Scientists have uncovered molecules released by invasive skin cancer that reprogram healthy immune cells to help the cancer to spread. Targeting these molecules with inhibiting drugs could help to prevent this aggressive skin cancer coming back after treatment. The findings are published in Cell.
Researchers looked at cells from the edges of invasive melanomas in mice and human tumor samples, to investigate the effects of a protein they produce - called Myosin II. They found that high levels of Myosin II in these cells not only makes them more mobile, but also triggers the release of chemicals that reprogram the immune system.
These chemicals affect the surrounding healthy immune cells, called macrophages, and hijack their natural cancer-killing abilities. This means that instead of attacking the cancer cells, they end up helping them to survive. Some of these chemicals also make tiny holes in the blood vessels, allowing cancer cells to escape into the bloodstream and to new areas of the body.
The lead author said: "This study highlights how cancer cells interact with and influence their surrounding environment to grow and spread. Developing treatments that target the chemicals that alter the immune system could help to prevent the spread of the disease."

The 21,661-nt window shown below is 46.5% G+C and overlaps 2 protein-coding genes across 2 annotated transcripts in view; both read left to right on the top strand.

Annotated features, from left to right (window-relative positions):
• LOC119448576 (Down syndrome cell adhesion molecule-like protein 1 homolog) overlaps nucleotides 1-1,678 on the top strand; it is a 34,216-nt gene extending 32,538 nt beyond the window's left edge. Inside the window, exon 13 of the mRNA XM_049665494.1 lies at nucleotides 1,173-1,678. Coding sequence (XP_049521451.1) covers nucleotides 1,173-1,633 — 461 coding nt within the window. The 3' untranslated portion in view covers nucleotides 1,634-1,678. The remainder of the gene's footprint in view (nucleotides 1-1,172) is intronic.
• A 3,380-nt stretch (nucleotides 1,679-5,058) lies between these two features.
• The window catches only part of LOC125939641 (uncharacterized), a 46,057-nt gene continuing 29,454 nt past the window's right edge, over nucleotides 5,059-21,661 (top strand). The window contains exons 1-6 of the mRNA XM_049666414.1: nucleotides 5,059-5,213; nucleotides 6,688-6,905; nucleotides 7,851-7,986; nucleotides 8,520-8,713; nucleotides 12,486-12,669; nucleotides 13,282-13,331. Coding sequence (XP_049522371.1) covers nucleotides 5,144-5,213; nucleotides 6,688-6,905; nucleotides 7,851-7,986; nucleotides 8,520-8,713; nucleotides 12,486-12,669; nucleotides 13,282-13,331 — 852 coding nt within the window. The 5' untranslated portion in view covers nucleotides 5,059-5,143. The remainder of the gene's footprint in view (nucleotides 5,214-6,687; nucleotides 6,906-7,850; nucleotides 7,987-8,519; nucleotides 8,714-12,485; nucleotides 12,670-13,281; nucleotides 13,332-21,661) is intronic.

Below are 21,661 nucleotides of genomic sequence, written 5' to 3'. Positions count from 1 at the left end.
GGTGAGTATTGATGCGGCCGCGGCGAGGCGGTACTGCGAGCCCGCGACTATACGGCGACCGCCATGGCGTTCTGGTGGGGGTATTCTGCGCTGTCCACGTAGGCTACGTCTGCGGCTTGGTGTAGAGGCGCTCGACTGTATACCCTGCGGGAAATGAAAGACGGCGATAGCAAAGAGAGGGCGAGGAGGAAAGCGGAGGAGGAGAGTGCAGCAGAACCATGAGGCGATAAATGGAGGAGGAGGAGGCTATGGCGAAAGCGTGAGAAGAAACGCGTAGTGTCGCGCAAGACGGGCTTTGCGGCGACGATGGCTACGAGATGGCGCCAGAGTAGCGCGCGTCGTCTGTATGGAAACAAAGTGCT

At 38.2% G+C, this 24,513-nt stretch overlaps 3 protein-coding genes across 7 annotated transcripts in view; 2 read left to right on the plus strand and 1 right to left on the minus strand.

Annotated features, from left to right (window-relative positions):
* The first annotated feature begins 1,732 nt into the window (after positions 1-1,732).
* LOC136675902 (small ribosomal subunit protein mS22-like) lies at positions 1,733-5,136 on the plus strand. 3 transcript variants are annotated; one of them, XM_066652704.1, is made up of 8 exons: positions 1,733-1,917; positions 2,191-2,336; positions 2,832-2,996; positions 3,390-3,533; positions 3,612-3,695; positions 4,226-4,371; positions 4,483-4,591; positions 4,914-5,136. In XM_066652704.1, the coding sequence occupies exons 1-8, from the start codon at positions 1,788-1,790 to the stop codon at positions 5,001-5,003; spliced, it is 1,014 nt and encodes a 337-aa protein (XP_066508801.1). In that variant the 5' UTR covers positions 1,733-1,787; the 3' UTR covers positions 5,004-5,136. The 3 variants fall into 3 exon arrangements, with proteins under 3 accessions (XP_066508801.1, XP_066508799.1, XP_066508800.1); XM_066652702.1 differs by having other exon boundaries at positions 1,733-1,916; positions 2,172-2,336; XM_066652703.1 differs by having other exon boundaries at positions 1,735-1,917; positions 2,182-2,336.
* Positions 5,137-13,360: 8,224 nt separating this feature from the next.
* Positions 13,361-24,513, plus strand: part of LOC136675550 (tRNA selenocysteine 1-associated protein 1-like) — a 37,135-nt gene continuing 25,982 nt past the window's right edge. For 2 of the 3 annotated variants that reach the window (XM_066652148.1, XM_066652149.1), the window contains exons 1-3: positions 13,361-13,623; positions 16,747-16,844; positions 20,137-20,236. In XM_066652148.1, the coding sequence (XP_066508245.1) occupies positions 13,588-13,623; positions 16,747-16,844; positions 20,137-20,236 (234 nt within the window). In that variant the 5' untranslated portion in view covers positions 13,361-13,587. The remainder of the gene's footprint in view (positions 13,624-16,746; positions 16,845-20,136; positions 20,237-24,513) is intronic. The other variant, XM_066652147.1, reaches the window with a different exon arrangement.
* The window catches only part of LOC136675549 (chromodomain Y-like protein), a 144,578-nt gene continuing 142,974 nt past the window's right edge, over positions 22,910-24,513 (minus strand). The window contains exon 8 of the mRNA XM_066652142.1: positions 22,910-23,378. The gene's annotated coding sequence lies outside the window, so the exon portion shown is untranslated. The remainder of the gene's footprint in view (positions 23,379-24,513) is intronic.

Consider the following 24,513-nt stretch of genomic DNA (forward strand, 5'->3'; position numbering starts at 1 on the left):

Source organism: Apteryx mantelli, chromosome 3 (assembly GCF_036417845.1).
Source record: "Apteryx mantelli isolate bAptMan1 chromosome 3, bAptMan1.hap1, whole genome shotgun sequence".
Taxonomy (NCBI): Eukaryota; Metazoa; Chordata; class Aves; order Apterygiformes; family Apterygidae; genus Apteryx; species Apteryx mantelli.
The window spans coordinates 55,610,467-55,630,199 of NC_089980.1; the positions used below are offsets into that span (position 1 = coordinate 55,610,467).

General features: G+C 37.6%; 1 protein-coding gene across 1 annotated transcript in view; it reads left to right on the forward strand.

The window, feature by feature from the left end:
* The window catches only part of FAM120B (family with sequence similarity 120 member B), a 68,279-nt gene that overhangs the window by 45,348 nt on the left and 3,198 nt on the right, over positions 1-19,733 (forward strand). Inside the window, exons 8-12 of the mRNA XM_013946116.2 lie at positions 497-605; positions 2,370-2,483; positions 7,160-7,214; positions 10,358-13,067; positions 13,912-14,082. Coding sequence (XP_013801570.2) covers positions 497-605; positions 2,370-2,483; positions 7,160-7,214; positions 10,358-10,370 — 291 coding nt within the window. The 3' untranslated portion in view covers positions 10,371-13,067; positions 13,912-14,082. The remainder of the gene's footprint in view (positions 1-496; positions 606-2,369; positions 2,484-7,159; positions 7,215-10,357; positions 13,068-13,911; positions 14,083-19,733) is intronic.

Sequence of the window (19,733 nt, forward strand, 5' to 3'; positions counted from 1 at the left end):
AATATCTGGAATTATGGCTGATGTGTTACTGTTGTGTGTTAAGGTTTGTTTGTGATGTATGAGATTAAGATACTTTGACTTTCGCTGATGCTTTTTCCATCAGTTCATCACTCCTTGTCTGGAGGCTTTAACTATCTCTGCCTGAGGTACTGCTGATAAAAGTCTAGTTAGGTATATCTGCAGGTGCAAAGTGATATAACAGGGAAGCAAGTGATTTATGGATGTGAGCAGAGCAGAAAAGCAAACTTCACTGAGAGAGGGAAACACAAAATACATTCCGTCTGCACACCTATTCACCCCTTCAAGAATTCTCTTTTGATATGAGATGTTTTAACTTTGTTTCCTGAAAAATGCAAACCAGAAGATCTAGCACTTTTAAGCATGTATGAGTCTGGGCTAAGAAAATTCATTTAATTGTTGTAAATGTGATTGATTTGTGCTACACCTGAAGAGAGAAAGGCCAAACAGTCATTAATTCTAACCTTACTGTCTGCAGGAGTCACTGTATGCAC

Researchers also found that one of the chemicals released by Myosin II-rich cells, called interleukin 1A, was key for making cancer cells more invasive. By blocking Myosin II activity with different drugs, they reduced the amount of interleukin 1A produced by melanoma cells in mice and human tumor samples.
Drugs that block Myosin II activity are already being used to treat diseases such as glaucoma, a progressive disease of the eye. Researchers are planning further lab studies to investigate whether drugs that block Myosin II could be combined with existing melanoma treatments.
The author adds "We are excited to find out whether inhibitor drugs could be used in combination with other targeted therapies. By identifying effective treatment combinations, we hope that in the future Myosin II and interleukin 1A inhibitors could be used to improve patient outcomes and reduce the risk of melanoma coming back."